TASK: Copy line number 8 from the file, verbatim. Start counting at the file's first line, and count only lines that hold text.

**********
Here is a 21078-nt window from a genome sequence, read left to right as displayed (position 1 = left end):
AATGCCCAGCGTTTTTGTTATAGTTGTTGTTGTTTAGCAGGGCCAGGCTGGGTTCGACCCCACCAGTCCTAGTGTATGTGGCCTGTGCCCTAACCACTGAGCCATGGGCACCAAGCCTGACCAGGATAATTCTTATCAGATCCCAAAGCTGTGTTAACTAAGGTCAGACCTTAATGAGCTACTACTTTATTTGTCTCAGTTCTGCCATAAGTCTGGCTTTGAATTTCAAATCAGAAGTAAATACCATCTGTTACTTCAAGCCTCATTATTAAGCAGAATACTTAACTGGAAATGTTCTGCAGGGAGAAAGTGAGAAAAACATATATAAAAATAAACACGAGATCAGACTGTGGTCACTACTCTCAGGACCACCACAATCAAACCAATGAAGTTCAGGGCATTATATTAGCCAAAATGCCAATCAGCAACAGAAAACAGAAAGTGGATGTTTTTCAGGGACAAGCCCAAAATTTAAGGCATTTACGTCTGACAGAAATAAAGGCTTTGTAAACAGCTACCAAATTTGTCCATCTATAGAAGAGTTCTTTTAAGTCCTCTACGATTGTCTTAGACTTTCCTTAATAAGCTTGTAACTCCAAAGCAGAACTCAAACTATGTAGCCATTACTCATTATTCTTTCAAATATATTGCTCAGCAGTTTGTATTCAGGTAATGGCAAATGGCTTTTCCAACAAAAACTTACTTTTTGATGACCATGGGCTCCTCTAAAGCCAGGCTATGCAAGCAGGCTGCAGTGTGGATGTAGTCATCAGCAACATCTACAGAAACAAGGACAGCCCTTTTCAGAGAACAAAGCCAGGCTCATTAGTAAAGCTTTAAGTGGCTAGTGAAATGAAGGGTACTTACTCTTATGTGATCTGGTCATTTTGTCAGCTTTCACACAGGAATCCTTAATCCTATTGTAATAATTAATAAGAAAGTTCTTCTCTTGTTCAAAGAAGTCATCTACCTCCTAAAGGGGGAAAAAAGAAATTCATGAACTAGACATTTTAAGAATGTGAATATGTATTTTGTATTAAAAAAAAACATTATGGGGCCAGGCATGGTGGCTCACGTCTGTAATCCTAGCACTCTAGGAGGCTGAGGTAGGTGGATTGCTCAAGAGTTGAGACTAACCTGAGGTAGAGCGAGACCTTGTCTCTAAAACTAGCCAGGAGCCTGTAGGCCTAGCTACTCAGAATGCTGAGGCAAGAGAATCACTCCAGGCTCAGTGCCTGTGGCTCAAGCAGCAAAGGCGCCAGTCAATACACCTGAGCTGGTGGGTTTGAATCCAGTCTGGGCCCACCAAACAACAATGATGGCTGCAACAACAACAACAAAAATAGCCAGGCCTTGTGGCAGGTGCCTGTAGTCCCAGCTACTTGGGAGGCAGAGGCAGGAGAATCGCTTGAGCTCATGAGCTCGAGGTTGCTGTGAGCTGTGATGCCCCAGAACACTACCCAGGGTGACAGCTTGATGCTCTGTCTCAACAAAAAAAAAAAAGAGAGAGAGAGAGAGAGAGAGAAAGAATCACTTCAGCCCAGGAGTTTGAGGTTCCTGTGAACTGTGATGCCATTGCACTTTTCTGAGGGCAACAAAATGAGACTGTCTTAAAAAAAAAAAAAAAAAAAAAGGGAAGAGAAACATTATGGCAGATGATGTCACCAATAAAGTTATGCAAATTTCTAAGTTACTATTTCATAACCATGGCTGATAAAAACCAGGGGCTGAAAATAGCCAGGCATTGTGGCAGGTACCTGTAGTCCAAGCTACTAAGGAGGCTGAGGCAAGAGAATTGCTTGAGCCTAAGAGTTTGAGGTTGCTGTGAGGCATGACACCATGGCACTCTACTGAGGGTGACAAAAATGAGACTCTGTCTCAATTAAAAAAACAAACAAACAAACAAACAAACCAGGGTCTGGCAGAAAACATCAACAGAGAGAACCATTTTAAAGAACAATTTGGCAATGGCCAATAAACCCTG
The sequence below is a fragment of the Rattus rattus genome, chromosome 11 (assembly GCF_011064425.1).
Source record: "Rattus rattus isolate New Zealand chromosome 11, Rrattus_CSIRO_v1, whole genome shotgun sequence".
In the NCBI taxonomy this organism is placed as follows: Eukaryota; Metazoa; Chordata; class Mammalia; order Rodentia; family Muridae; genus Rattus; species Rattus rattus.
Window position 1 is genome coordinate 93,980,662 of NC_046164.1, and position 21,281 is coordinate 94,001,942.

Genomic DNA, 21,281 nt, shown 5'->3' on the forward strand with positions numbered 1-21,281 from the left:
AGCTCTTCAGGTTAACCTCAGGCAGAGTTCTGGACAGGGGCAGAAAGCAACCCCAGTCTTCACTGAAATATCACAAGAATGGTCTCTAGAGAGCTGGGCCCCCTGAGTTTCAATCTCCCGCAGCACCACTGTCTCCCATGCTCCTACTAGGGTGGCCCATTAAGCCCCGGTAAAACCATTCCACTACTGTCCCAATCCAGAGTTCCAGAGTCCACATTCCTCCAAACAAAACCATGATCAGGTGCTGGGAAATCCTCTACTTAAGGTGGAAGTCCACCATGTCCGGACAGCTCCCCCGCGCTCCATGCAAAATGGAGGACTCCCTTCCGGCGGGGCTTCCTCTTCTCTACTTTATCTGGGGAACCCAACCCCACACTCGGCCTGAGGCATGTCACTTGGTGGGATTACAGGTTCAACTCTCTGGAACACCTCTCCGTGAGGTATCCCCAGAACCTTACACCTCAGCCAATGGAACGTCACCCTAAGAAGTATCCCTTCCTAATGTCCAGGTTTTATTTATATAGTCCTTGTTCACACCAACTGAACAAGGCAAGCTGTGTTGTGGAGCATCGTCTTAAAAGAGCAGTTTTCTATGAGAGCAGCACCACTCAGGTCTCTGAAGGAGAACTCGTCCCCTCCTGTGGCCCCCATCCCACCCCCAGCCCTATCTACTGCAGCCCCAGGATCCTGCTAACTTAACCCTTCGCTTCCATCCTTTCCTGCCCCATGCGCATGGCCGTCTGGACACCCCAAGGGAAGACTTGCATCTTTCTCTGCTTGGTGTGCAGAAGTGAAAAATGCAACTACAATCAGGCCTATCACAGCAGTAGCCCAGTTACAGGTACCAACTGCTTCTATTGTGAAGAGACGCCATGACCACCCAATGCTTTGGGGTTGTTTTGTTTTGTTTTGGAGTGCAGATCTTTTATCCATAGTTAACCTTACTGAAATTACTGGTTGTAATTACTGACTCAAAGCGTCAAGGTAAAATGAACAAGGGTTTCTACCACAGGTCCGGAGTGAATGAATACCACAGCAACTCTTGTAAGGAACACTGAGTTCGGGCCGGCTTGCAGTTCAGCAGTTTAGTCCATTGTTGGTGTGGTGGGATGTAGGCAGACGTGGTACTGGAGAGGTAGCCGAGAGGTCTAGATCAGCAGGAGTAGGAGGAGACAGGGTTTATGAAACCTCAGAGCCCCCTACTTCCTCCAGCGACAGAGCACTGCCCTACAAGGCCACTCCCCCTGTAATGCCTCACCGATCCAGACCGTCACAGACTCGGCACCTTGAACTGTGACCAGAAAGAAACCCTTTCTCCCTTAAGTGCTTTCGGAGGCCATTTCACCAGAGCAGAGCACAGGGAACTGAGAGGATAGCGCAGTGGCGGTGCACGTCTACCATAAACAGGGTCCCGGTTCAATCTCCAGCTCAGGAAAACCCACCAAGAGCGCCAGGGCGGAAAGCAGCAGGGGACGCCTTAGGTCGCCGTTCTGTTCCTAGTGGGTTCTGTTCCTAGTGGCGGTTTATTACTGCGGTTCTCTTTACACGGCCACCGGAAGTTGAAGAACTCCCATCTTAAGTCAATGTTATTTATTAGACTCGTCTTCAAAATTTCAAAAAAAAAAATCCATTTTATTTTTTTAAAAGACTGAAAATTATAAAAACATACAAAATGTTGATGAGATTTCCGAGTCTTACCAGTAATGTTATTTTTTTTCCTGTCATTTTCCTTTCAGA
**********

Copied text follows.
AGCTCTTCAGGTTAACCTCAGGCAGAGTTCTGGACAGGGGCAGAAAGCAACCCCAGTCTTCACTGAAATATCACAAGAATGGTCTCTAGAGAGCTGGGCCCCCTGAGTTTCAATCTCCCGCAGCACCACTGTCTCCCATGCTCCTACTAGGGTGGCCCATTAAGCCCCGGTAAAACCATTCCACTACTGTCCCAATCCAGAGTTCCAGAGTCCACATTCCTCCAAACAAAACCATGATCAGGTGCTGGGAAATCCTCTACTTAAGGTGGAAGTCCACCATGTCCGGACAGCTCCCCCGCGCTCCATGCAAAATGGAGGACTCCCTTCCGGCGGGGCTTCCTCTTCTCTACTTTATCTGGGGAACCCAACCCCACACTCGGCCTGAGGCATGTCACTTGGTGGGATTACAGGTTCAACTCTCTGGAACACCTCTCCGTGAGGTATCCCCAGAACCTTACACCTCAGCCAATGGAACGTCACCCTAAGAAGTATCCCTTCCTAATGTCCAGGTTTTATTTATATAGTCCTTGTTCACACCAACTGAACAAGGCAAGCTGTGTTGTGGAGCATCGTCTTAAAAGAGCAGTTTTCTATGAGAGCAGCACCACTCAGGTCTCTGAAGGAGAACTCGTCCCCTCCTGTGGCCCCCATCCCACCCCCAGCCCTATCTACTGCAGCCCCAGGATCCTGCTAACTTAACCCTTCGCTTCCATCCTTTCCTGCCCCATGCGCATGGCCGTCTGGACACCCCAAGGGAAGACTTGCATCTTTCTCTGCTTGGTGTGCAGAAGTGAAAAATGCAACTACAATCAGGCCTATCACAGCAGTAGCCCAGTTACAGGTACCAACTGCTTCTATTGTGAAGAGACGCCATGACCACCCAATGCTTTGGGGTTGTTTTGTTTTGTTTTGGAGTGCAGATCTTTTATCCATAGTTAACCTTACTGAAATTACTGGTTGTAATTACTGACTCAAAGCGTCAAGGTAAAATGAACAAGGGTTTCTACCACAGGTCCGGAGTGAATGAATACCACAGCAACTCTTGTAAGGAACACTGAGTTCGGGCCGGCTTGCAGTTCAGCAGTTTAGTCCATTGTTGGTGTGGTGGGATGTAGGCAGACGTGGTACTGGAGAGGTAGCCGAGAGGTCTAGATCAGCAGGAGTAGGAGGAGACAGGGTTTATGAAACCTCAGAGCCCCCTACTTCCTCCAGCGACAGAGCACTGCCCTACAAGGCCACTCCCCCTGTAATGCCTCACCGATCCAGACCGTCACAGACTCGGCACCTTGAACTGTGACCAGAAAGAAACCCTTTCTCCCTTAAGTGCTTTCGGAGGCCATTTCACCAGAGCAGAGCACAGGGAACTGAGAGGATAGCGCAGTGGCGGTGCACGTCTACCATAAACAGGGTCCCGGTTCAATCTCCAGCTCAGGAAAACCCACCAAGAGCGCCAGGGCGGAAAGCAGCAGGGGACGCCTTAGGTCGCCGTTCTGTTCCTAGTGGGTTCTGTTCCTAGTGGCGGTTTATTACTGCGGTTCTCTTTACACGGCCACCGGAAGTTGAAGAACTCCCATCTTAAGTCAATGTTATTTATTAGACTCGTCTTCAAAATTTCAAAAAAAAAAATCCATTTTATTTTTTTAAAAGACTGAAAATTATAAAAACATACAAAATGTTGATGAGATTTCCGAGTCTTACCAGTAATGTTATTTTTTTTCCTGTCATTTTCCTTTCAGA